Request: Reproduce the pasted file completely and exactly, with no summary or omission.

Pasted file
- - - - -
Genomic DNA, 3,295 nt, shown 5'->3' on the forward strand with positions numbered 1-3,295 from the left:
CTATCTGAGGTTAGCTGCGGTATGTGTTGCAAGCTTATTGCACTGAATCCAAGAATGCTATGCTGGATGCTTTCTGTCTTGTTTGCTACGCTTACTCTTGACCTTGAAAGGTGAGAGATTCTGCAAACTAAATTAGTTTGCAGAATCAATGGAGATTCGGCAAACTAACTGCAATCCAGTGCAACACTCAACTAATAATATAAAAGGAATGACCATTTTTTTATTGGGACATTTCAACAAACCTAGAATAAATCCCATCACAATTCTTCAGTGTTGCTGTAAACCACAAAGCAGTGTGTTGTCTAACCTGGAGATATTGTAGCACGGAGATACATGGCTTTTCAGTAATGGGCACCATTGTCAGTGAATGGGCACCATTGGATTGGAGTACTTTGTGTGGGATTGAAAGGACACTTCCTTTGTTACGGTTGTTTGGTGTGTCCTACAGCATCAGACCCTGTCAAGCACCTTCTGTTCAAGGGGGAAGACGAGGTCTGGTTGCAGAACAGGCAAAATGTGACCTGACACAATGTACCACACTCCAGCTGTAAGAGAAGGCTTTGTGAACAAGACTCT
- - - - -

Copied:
Genomic DNA, 3,295 nt, shown 5'->3' on the forward strand with positions numbered 1-3,295 from the left:
CTATCTGAGGTTAGCTGCGGTATGTGTTGCAAGCTTATTGCACTGAATCCAAGAATGCTATGCTGGATGCTTTCTGTCTTGTTTGCTACGCTTACTCTTGACCTTGAAAGGTGAGAGATTCTGCAAACTAAATTAGTTTGCAGAATCAATGGAGATTCGGCAAACTAACTGCAATCCAGTGCAACACTCAACTAATAATATAAAAGGAATGACCATTTTTTTATTGGGACATTTCAACAAACCTAGAATAAATCCCATCACAATTCTTCAGTGTTGCTGTAAACCACAAAGCAGTGTGTTGTCTAACCTGGAGATATTGTAGCACGGAGATACATGGCTTTTCAGTAATGGGCACCATTGTCAGTGAATGGGCACCATTGGATTGGAGTACTTTGTGTGGGATTGAAAGGACACTTCCTTTGTTACGGTTGTTTGGTGTGTCCTACAGCATCAGACCCTGTCAAGCACCTTCTGTTCAAGGGGGAAGACGAGGTCTGGTTGCAGAACAGGCAAAATGTGACCTGACACAATGTACCACACTCCAGCTGTAAGAGAAGGCTTTGTGAACAAGACTCT